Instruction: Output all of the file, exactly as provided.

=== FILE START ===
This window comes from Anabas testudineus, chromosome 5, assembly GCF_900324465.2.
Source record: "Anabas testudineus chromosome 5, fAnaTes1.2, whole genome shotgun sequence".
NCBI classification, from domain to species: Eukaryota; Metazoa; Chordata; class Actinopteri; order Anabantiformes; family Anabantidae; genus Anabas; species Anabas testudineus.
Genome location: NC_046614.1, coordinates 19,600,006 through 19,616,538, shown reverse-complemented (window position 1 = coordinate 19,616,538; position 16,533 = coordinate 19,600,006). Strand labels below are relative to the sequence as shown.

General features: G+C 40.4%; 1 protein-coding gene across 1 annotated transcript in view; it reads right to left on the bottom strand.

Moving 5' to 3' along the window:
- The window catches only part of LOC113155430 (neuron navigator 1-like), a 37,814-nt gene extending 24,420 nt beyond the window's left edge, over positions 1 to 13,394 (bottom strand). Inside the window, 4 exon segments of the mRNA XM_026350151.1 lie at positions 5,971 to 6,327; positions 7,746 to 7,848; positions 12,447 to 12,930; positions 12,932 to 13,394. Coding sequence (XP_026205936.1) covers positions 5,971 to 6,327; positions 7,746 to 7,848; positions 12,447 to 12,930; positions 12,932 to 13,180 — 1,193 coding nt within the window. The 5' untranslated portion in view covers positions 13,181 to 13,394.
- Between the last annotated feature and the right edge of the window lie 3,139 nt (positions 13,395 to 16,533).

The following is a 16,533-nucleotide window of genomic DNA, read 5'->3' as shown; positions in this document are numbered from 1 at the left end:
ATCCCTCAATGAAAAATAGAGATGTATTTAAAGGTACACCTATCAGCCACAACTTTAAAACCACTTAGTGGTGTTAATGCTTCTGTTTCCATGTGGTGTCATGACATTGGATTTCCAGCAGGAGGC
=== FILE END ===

This window comes from Anabas testudineus, chromosome 5, assembly GCF_900324465.2.
Source record: "Anabas testudineus chromosome 5, fAnaTes1.2, whole genome shotgun sequence".
NCBI classification, from domain to species: Eukaryota; Metazoa; Chordata; class Actinopteri; order Anabantiformes; family Anabantidae; genus Anabas; species Anabas testudineus.
Genome location: NC_046614.1, coordinates 19,600,006 through 19,616,538, shown reverse-complemented (window position 1 = coordinate 19,616,538; position 16,533 = coordinate 19,600,006). Strand labels below are relative to the sequence as shown.

General features: G+C 40.4%; 1 protein-coding gene across 1 annotated transcript in view; it reads right to left on the bottom strand.

Moving 5' to 3' along the window:
- The window catches only part of LOC113155430 (neuron navigator 1-like), a 37,814-nt gene extending 24,420 nt beyond the window's left edge, over positions 1 to 13,394 (bottom strand). Inside the window, 4 exon segments of the mRNA XM_026350151.1 lie at positions 5,971 to 6,327; positions 7,746 to 7,848; positions 12,447 to 12,930; positions 12,932 to 13,394. Coding sequence (XP_026205936.1) covers positions 5,971 to 6,327; positions 7,746 to 7,848; positions 12,447 to 12,930; positions 12,932 to 13,180 — 1,193 coding nt within the window. The 5' untranslated portion in view covers positions 13,181 to 13,394.
- Between the last annotated feature and the right edge of the window lie 3,139 nt (positions 13,395 to 16,533).

The following is a 16,533-nucleotide window of genomic DNA, read 5'->3' as shown; positions in this document are numbered from 1 at the left end:
ATCCCTCAATGAAAAATAGAGATGTATTTAAAGGTACACCTATCAGCCACAACTTTAAAACCACTTAGTGGTGTTAATGCTTCTGTTTCCATGTGGTGTCATGACATTGGATTTCCAGCAGGAGGC